Machine Learning and Data Mining for Digital Scholarly Editions

University of Rostock, 9-10 June 2022

In several areas of the Digital Humanities, Data Mining and Machine Learning techniques are increasingly applied and discussed, for example for the processing and extraction of information from digital images that represent humanistic sources, or for the analysis of full texts that are relevant for the Humanities and have already been extracted from images or are born digital. The goal of both Data Mining and Machine Learning is to develop and apply effective and intelligent methods to detect, extract and structure information from big amounts of data that could not be processed reasonably with other methods (Alpaydin 2014, Han and Kamber 2012).

As a subfield of Digital Humanities, Digital Scholarly Editing is no exception to this trend. Data Mining and Machine Learning methods have been used for several tasks in the Digital Scholarly Editing workflow, for example to prepare the transcription and scholarly description of texts by recognizing and classifying text from image data (Boenig et al. 2016, Kestemont et al. 2017, Reul et al. 2019, Brusuelas 2021), to automatically compare text witnesses and reconstruct their history (Nassourou 2013, Hoenen 2018), or to enrich edited texts with information about mentioned entities, topics, or other content- and discourse-related phenomena (Koncar et al. 2020, Haeder 2020).

However, compared to other Digital Humanities subfields such as Computational Linguistics or Computational Literary Studies, so far, these methods have not reached the same widespread use and are not yet discussed as intensely and fundamentally in Digital Scholarly Editing. There may be several reasons for this. Digital Scholarly Editions, which can be defined as “the critical representation of historic documents” in “editions that are guided by a digital paradigm in their theory, method and practice” (Sahle 2016), have particularly high demands regarding the accuracy of transcription and annotation. At the same time, the focus is often on historic and handwritten texts, making a computational treatment more challenging. Also, the amount and extent of edited materials are often not as big as they are when other kinds of text or image collections are analyzed.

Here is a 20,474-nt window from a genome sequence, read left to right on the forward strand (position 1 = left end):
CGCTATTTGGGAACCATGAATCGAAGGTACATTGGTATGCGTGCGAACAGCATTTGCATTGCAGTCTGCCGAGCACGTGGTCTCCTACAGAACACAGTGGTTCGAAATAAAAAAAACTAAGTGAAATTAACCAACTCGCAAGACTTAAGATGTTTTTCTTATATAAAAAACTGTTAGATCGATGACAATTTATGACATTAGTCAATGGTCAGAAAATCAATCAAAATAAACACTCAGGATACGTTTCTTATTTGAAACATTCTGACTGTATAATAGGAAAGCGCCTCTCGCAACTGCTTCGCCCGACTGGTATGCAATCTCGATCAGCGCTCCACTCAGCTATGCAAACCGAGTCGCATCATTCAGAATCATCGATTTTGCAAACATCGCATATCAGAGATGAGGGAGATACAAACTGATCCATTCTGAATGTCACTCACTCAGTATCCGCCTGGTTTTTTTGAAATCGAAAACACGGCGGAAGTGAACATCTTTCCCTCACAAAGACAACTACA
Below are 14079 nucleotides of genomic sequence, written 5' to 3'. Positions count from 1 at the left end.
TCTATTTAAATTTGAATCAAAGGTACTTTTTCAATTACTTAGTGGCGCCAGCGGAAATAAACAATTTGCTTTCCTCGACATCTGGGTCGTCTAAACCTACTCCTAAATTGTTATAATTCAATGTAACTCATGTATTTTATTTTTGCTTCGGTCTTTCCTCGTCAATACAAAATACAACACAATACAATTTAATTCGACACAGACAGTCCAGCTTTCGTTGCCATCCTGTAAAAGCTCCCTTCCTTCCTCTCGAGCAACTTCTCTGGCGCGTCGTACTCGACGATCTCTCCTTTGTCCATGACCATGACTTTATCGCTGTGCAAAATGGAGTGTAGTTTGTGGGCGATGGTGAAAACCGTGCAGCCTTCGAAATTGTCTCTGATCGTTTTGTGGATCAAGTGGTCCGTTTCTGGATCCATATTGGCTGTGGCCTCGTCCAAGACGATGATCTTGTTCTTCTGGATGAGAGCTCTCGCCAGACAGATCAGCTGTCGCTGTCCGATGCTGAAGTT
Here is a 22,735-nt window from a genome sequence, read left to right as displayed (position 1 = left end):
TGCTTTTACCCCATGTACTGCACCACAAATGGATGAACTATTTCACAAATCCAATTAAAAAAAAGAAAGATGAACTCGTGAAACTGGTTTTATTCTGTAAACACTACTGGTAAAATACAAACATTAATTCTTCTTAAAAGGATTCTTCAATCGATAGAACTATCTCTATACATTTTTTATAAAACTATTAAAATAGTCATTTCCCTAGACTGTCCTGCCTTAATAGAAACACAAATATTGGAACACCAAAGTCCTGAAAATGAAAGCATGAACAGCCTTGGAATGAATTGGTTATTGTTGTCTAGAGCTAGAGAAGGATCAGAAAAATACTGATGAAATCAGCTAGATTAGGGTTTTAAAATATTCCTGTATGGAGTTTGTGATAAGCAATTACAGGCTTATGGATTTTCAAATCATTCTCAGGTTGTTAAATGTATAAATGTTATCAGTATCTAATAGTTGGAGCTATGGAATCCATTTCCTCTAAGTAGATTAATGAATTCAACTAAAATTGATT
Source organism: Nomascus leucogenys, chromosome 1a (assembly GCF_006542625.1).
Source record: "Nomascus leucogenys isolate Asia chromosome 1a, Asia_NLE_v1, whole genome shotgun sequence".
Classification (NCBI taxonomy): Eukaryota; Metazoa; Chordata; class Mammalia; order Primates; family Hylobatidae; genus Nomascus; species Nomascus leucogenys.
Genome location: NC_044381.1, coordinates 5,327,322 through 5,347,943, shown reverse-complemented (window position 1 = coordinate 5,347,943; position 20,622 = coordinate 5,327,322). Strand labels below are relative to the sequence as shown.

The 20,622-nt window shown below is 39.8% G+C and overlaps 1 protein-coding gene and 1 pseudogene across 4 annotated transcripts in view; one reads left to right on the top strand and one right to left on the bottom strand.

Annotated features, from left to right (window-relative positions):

The main purpose of this conference is to foster the discussion on Machine Learning and Data Mining techniques in the area of Digital Scholarly Editing. The following questions can be addressed:

  • Where can Machine Learning and Data Mining be usefully and meaningfully applied in a Digital Scholarly Editing workflow?
  • How are Machine Learning and Data Mining already used for the creation of Digital Scholarly Editions and what are potential use cases for the future?
  • What are challenges in Digital Scholarly Editing that can be successfully addressed by using Machine Learning and Data Mining?
  • Do editions pose special challenges to the application of Machine Learning and Data Mining that need to be overcome?
  • What are biases or side effects when applying Machine Learning and Data Mining methods to historical data/texts?
  • How does the use of Machine Learning and Data Mining change the way editors work and the way editions are created? Does it change the role of the editor? How does it change the methods of editing?
  • How does Digital Scholarly Editing relate to other Digital Humanities subfields regarding the application of Machine Learning and Data Mining?
  • How can a critical engagement with Machine Learning and Data Mining techniques in Digital Scholarly Editing be developed and encouraged?

We are interested in a wide range of topics where Machine Learning and Data Mining can be used in the Digital Scholarly Editing workflow, for example pattern recognition in image analysis, OCR, NLP (tokenization, lemmatization, part-of-speech tagging, NER), topic modeling, sentiment analysis, clustering and classification tasks which prepare transcription, interpretation, text constitution, annotation, and commentary. We encourage proposals that go beyond the presentation of specific research projects towards more general reflections about Machine Learning and Data Mining for Digital Scholarly Editions.